Fellner argued, “Because such outsized pay packages come at the expense of taxpayers who earn much less themselves, elected officials should consider the fairness and sustainability of continually caving in to government unions’ endless demands for even more.”

Imagine what the future will look like if state workers are allowed to form unions and bargain collectively.

Under Nevada’s collective bargaining law, if negotiations come to an impasse, an arbitrator is appointed to settle the dispute and the primary criteria for granting a union’s demands is whether the government entity has the ability to pay what is demanded. That determination is usually in favor of the union.

As we have noted in the past, none other than the icon of progressivism, Franklin D. Roosevelt, pointed out in a 1937 letter the problem with collective bargaining for public employees: “All Government employees should realize that the process of collective bargaining, as usually understood, cannot be transplanted into the public service. It has its distinct and insurmountable limitations when applied to public personnel management. The very nature and purposes of Government make it impossible for administrative officials to represent fully or to bind the employer in mutual discussions with Government employee organizations. The employer is the whole people …”

When the people are paid less than their servants, who is the master?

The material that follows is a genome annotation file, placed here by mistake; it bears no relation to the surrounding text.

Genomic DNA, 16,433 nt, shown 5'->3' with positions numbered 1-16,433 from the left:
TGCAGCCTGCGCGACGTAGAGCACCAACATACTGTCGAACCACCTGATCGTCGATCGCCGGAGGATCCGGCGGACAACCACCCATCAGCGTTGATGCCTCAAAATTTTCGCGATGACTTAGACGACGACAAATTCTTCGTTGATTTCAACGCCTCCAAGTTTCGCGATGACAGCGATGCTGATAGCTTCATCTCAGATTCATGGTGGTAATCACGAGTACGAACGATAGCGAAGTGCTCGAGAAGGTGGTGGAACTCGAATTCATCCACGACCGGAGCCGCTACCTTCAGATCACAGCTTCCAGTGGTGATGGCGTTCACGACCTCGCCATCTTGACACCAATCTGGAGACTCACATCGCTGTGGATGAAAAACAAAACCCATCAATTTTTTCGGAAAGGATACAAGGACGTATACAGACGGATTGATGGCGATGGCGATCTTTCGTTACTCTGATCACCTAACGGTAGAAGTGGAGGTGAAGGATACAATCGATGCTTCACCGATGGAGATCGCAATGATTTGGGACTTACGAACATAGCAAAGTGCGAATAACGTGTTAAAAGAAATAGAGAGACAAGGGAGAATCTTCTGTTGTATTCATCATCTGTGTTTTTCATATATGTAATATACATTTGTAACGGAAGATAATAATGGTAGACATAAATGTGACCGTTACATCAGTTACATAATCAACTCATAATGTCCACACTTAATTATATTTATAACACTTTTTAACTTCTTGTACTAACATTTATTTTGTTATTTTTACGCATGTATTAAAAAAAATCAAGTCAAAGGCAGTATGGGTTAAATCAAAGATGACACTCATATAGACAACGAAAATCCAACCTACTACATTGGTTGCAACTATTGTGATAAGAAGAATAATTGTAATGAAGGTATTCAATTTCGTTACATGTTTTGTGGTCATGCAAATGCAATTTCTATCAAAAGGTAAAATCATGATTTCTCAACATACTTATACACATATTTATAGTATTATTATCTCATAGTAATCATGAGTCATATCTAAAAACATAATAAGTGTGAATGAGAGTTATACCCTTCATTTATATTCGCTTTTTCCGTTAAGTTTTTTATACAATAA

A version of this column appeared this week in many of the Battle Born Media newspapers — The Ely Times, the Mesquite Local News, the Mineral County Independent-News, the Eureka Sentinel and the Lincoln County Record — and the Elko Daily Free Press.

Editorial: Local government unions create huge pay gap

It is good to be a public servant in Nevada, downright lucrative in fact.

The folks at the Nevada Policy Research Institute have crunched the Census data for 2017 and found the median earnings for local government workers in Nevada were 46 percent higher than for those in the private sector — $58,644 for local government workers per year, compared to $40,259 in the private sector. That 46 percent gap is the highest of any state in the nation.

Hawaii and California had the second and third highest gaps.

Nevada local government workers had the fifth highest wages in the country, while private-sector workers came in at a distant 47th.

NPRI is quick to point out that much of the pay disparity is due to differences in experience, education and other factors, but that does not negate the fact the Nevada gap is the highest in the nation. Also, NPRI notes that when Nevada’s local government workers health and retirement benefits and more generous paid leave are factored in the gap with the private sector widens to 57 percent.